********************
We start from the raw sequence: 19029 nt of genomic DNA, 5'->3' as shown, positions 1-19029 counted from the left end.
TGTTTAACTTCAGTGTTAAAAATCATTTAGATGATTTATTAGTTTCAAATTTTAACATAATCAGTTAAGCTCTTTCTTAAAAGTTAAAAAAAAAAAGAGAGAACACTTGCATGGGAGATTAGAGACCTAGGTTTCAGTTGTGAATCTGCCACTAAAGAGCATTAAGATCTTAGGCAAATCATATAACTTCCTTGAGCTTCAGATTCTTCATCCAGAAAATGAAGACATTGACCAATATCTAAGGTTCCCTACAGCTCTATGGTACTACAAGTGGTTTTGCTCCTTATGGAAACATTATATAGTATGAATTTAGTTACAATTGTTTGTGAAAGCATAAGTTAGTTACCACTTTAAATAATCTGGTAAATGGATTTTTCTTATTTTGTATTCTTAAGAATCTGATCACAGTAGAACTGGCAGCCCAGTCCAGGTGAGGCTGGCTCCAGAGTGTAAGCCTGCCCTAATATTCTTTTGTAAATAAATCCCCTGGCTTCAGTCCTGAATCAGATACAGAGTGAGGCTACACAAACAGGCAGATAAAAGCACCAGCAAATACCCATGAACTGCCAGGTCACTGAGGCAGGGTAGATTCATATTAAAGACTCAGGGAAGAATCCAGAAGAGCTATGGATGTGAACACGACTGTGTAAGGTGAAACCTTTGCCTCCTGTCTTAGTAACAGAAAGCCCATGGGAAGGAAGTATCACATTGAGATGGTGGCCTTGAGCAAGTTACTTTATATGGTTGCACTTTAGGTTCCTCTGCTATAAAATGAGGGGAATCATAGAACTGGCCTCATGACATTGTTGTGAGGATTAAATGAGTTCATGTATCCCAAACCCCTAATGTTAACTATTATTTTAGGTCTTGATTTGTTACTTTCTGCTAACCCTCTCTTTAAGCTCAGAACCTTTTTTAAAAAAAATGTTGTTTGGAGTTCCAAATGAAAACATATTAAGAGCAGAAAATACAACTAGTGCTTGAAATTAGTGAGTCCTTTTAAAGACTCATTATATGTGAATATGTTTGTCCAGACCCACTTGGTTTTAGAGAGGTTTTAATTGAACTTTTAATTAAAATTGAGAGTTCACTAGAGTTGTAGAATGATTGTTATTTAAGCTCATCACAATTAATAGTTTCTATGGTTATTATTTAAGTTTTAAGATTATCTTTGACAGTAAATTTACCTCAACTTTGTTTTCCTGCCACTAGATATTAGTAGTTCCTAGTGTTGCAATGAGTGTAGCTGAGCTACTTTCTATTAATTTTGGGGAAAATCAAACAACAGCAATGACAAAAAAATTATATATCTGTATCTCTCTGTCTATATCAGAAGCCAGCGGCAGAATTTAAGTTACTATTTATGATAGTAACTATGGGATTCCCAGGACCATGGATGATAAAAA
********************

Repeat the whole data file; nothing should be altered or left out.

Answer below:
We start from the raw sequence: 19029 nt of genomic DNA, 5'->3' as shown, positions 1-19029 counted from the left end.
TGTTTAACTTCAGTGTTAAAAATCATTTAGATGATTTATTAGTTTCAAATTTTAACATAATCAGTTAAGCTCTTTCTTAAAAGTTAAAAAAAAAAAGAGAGAACACTTGCATGGGAGATTAGAGACCTAGGTTTCAGTTGTGAATCTGCCACTAAAGAGCATTAAGATCTTAGGCAAATCATATAACTTCCTTGAGCTTCAGATTCTTCATCCAGAAAATGAAGACATTGACCAATATCTAAGGTTCCCTACAGCTCTATGGTACTACAAGTGGTTTTGCTCCTTATGGAAACATTATATAGTATGAATTTAGTTACAATTGTTTGTGAAAGCATAAGTTAGTTACCACTTTAAATAATCTGGTAAATGGATTTTTCTTATTTTGTATTCTTAAGAATCTGATCACAGTAGAACTGGCAGCCCAGTCCAGGTGAGGCTGGCTCCAGAGTGTAAGCCTGCCCTAATATTCTTTTGTAAATAAATCCCCTGGCTTCAGTCCTGAATCAGATACAGAGTGAGGCTACACAAACAGGCAGATAAAAGCACCAGCAAATACCCATGAACTGCCAGGTCACTGAGGCAGGGTAGATTCATATTAAAGACTCAGGGAAGAATCCAGAAGAGCTATGGATGTGAACACGACTGTGTAAGGTGAAACCTTTGCCTCCTGTCTTAGTAACAGAAAGCCCATGGGAAGGAAGTATCACATTGAGATGGTGGCCTTGAGCAAGTTACTTTATATGGTTGCACTTTAGGTTCCTCTGCTATAAAATGAGGGGAATCATAGAACTGGCCTCATGACATTGTTGTGAGGATTAAATGAGTTCATGTATCCCAAACCCCTAATGTTAACTATTATTTTAGGTCTTGATTTGTTACTTTCTGCTAACCCTCTCTTTAAGCTCAGAACCTTTTTTAAAAAAAATGTTGTTTGGAGTTCCAAATGAAAACATATTAAGAGCAGAAAATACAACTAGTGCTTGAAATTAGTGAGTCCTTTTAAAGACTCATTATATGTGAATATGTTTGTCCAGACCCACTTGGTTTTAGAGAGGTTTTAATTGAACTTTTAATTAAAATTGAGAGTTCACTAGAGTTGTAGAATGATTGTTATTTAAGCTCATCACAATTAATAGTTTCTATGGTTATTATTTAAGTTTTAAGATTATCTTTGACAGTAAATTTACCTCAACTTTGTTTTCCTGCCACTAGATATTAGTAGTTCCTAGTGTTGCAATGAGTGTAGCTGAGCTACTTTCTATTAATTTTGGGGAAAATCAAACAACAGCAATGACAAAAAAATTATATATCTGTATCTCTCTGTCTATATCAGAAGCCAGCGGCAGAATTTAAGTTACTATTTATGATAGTAACTATGGGATTCCCAGGACCATGGATGATAAAAA